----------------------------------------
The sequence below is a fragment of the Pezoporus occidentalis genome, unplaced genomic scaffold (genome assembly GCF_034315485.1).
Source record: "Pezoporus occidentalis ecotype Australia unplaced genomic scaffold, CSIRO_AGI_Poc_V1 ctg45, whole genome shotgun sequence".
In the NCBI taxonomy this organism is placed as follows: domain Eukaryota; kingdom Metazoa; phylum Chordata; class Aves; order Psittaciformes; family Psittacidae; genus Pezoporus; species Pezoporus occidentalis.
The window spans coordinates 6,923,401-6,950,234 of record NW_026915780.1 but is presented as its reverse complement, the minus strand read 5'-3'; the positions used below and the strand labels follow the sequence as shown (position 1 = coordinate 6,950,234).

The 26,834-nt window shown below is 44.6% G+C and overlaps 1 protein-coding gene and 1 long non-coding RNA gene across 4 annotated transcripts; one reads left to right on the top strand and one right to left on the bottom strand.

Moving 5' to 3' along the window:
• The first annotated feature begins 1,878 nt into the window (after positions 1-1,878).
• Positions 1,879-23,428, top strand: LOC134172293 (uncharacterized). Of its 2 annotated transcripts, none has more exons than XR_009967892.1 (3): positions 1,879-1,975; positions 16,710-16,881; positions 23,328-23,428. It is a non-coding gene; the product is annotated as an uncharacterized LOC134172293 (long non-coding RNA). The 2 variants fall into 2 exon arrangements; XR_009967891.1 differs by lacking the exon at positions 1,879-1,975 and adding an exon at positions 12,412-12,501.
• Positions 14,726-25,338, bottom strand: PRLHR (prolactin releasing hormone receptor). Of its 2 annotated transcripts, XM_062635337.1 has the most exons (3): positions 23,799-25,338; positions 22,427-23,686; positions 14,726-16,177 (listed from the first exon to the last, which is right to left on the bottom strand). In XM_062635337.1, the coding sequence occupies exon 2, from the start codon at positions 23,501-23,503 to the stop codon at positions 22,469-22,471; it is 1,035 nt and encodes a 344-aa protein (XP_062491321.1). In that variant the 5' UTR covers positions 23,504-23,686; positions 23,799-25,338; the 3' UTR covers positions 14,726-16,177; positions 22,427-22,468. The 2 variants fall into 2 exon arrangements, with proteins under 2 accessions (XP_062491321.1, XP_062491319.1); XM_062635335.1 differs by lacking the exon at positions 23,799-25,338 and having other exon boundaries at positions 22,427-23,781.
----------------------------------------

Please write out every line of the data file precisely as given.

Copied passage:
The sequence below is a fragment of the Pezoporus occidentalis genome, unplaced genomic scaffold (genome assembly GCF_034315485.1).
Source record: "Pezoporus occidentalis ecotype Australia unplaced genomic scaffold, CSIRO_AGI_Poc_V1 ctg45, whole genome shotgun sequence".
In the NCBI taxonomy this organism is placed as follows: domain Eukaryota; kingdom Metazoa; phylum Chordata; class Aves; order Psittaciformes; family Psittacidae; genus Pezoporus; species Pezoporus occidentalis.
The window spans coordinates 6,923,401-6,950,234 of record NW_026915780.1 but is presented as its reverse complement, the minus strand read 5'-3'; the positions used below and the strand labels follow the sequence as shown (position 1 = coordinate 6,950,234).

The 26,834-nt window shown below is 44.6% G+C and overlaps 1 protein-coding gene and 1 long non-coding RNA gene across 4 annotated transcripts; one reads left to right on the top strand and one right to left on the bottom strand.

Moving 5' to 3' along the window:
• The first annotated feature begins 1,878 nt into the window (after positions 1-1,878).
• Positions 1,879-23,428, top strand: LOC134172293 (uncharacterized). Of its 2 annotated transcripts, none has more exons than XR_009967892.1 (3): positions 1,879-1,975; positions 16,710-16,881; positions 23,328-23,428. It is a non-coding gene; the product is annotated as an uncharacterized LOC134172293 (long non-coding RNA). The 2 variants fall into 2 exon arrangements; XR_009967891.1 differs by lacking the exon at positions 1,879-1,975 and adding an exon at positions 12,412-12,501.
• Positions 14,726-25,338, bottom strand: PRLHR (prolactin releasing hormone receptor). Of its 2 annotated transcripts, XM_062635337.1 has the most exons (3): positions 23,799-25,338; positions 22,427-23,686; positions 14,726-16,177 (listed from the first exon to the last, which is right to left on the bottom strand). In XM_062635337.1, the coding sequence occupies exon 2, from the start codon at positions 23,501-23,503 to the stop codon at positions 22,469-22,471; it is 1,035 nt and encodes a 344-aa protein (XP_062491321.1). In that variant the 5' UTR covers positions 23,504-23,686; positions 23,799-25,338; the 3' UTR covers positions 14,726-16,177; positions 22,427-22,468. The 2 variants fall into 2 exon arrangements, with proteins under 2 accessions (XP_062491321.1, XP_062491319.1); XM_062635335.1 differs by lacking the exon at positions 23,799-25,338 and having other exon boundaries at positions 22,427-23,781.